1. sudo apt update
  2. sudo apt install filebeat

Next you’ll need to configure Filebeat to connect to both Elasticsearch and Kibana. Open the /etc/filebeat/filebeat.yml configuration file using nano or your preferred editor:

  1. sudo nano /etc/filebeat/filebeat.yml

Find the Kibana section of the file around line 100. Add a line after the commented out #host: "localhost:5601" line that points to your Kibana instance’s private IP address and port:

/etc/filebeat/filebeat.yml
. . .
# Starting with Beats version 6.0.0, the dashboards are loaded via the Kibana API.
# This requires a Kibana endpoint configuration.
setup.kibana:

  # Kibana Host
  # Scheme and port can be left out and will be set to the default (http and 5601)
  # In case you specify and additional path, the scheme is required: http://localhost:5601/path
  # IPv6 addresses should always be defined as: https://[2001:db8::1]:5601
  #host: "localhost:5601"
  host: "your_private_ip:5601"

. . .

This change will ensure that Filebeat can connect to Kibana in order to create the various SIEM indices, dashboards, and processing pipelines in Elasticsearch to handle your Suricata logs.

Next, find the Elasticsearch Output section of the file around line 130 and edit the hosts, username, and password settings to match the values for your Elasticsearch server:

output.elasticsearch:
  # Array of hosts to connect to.
  hosts: ["your_private_ip:9200"]

  # Protocol - either `http` (default) or `https`.
  #protocol: "https"

  # Authentication credentials - either API key or username/password.
  #api_key: "id:api_key"
  username: "elastic"
  password: "6kNbsxQGYZ2EQJiqJpgl"

. . .

Substitute in your Elasticsearch server’s private IP address on the hosts line in place of the your_private_ip value. Uncomment the username field and leave it set to the elastic user. Change the password field from changeme to the password for the elastic user that you generated in the Configuring Elasticsearch Passwords section of this tutorial.

Save and close the file when you are done editing it. If you are using nano, you can do so with CTRL+X, then Y and ENTER to confirm.

Next, enable Filebeats’ built-in Suricata module with the following command:

  1. sudo filebeat modules enable suricata

Now that Filebeat is configured to connect to Elasticsearch and Kibana, with the Suricata module enabled, the next step is to load the SIEM dashboards and pipelines into Elasticsearch.

Run the filebeat setup command. It may take a few minutes to load everything:

  1. sudo filebeat setup

Once the command finishes you should receive output like the following:

Output
Overwriting ILM policy is disabled. Set `setup.ilm.overwrite: true` for enabling. Index setup finished. Loading dashboards (Kibana must be running and reachable) Loaded dashboards Setting up ML using setup --machine-learning is going to be removed in 8.0.0. Please use the ML app instead. See more: https://www.elastic.co/guide/en/machine-learning/current/index.html It is not possible to load ML jobs into an Elasticsearch 8.0.0 or newer using the Beat. Loaded machine learning job configurations Loaded Ingest pipelines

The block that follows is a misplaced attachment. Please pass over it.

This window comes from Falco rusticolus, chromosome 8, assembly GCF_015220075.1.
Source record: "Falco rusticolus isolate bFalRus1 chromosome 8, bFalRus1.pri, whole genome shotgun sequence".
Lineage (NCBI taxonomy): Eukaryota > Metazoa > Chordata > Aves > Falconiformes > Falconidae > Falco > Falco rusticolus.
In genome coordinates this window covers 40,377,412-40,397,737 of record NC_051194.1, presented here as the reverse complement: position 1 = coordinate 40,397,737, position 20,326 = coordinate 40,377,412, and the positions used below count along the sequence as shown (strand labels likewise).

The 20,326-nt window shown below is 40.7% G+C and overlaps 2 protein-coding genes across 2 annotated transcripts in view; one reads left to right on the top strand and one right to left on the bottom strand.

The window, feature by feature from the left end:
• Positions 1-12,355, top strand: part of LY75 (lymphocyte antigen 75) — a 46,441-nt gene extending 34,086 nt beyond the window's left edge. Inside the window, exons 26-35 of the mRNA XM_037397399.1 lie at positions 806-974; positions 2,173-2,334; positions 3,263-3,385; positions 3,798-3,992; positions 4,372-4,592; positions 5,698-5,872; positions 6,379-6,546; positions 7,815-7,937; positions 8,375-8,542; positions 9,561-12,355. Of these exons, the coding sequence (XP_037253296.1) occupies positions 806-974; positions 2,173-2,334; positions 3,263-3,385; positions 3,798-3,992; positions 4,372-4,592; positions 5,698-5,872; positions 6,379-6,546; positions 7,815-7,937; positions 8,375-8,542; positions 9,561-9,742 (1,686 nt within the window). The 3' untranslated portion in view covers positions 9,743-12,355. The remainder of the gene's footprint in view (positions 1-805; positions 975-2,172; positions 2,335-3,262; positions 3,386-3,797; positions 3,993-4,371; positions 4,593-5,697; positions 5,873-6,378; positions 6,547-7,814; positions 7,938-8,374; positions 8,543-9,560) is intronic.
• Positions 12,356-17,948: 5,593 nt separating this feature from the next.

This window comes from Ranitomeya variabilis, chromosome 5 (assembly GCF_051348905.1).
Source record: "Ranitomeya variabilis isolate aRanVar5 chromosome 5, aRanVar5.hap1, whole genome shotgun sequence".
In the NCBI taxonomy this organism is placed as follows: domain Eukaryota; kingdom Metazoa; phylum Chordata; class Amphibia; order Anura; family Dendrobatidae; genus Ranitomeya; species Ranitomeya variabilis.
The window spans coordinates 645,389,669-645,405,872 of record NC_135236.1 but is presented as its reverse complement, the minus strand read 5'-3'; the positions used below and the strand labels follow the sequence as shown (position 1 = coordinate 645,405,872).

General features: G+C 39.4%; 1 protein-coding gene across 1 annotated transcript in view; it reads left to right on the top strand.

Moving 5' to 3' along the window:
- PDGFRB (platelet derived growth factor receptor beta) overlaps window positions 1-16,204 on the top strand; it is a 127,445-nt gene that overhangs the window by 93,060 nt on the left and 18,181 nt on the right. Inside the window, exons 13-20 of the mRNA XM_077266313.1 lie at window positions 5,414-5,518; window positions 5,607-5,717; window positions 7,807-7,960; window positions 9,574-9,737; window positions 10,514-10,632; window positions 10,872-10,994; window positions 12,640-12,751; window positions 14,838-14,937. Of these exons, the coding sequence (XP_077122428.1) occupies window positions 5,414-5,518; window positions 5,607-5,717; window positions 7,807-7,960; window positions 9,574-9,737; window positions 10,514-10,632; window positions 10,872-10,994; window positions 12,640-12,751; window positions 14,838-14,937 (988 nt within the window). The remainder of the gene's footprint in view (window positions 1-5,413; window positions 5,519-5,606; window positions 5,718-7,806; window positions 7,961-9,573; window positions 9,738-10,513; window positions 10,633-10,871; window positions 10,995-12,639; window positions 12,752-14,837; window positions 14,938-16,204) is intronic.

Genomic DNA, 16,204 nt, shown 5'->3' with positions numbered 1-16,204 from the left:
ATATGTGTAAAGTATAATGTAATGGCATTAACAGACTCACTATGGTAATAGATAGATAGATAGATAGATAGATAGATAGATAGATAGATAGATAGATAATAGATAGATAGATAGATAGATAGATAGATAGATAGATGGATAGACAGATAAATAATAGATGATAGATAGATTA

If there are no errors, use the systemctl command to start Filebeat. It will begin sending events from Suricata’s eve.json log to Elasticsearch once it is running.

  1. sudo systemctl start filebeat.service

Now that you have Filebeat, Kibana, and Elasticsearch configured to process your Suricata logs, the last step in this tutorial is to connect to Kibana and explore the SIEM dashboards.

Step 5 — Navigating Kibana’s SIEM Dashboards

Kibana is the graphical component of the Elastic stack. You will use Kibana with your browser to explore Suricata’s event and alert data. Since you configured Kibana to only be available via your Elasticsearch server’s private IP address, you will need to use an SSH tunnel to connect to Kibana.

Connecting to Kibana with SSH

SSH has an option -L that lets you forward network traffic on a local port over its connection to a remote IP address and port on a server. You will use this option to forward traffic from your browser to your Kibana instance.

On Linux, macOS, and updated versions of Windows 10 and higher, you can use the built-in SSH client to create the tunnel. You will use this command each time you want to connect to Kibana. You can close this connection at any time and then run the SSH command again to re-establish the tunnel.

Run the following command in a terminal on your local desktop or laptop computer to create the SSH tunnel to Kibana:

  1. ssh -L 5601:your_private_ip:5601 sammy@203.0.113.5 -N

The various arguments to SSH are:

  • The -L flag forwards traffic to your local system on port 5601 to the remote server.
  • The your_private_ip:5601 portion of the command specifies the service on your Elasticsearch server where your traffic will be fowarded to. In this case that service is Kibana. Be sure to substitute your Elasticsearch server’s private IP address in place of your_private_ip
  • The 203.11.0.5 address is the public IP address that you use to connect to and administer your server. Substitute your Elasticsearch server’s public IP address in its place.
  • The -N flag instructs SSH to not run a command like an interactive /bin/bash shell, and instead just hold the connection open. It is generally used when forwarding ports like in this example.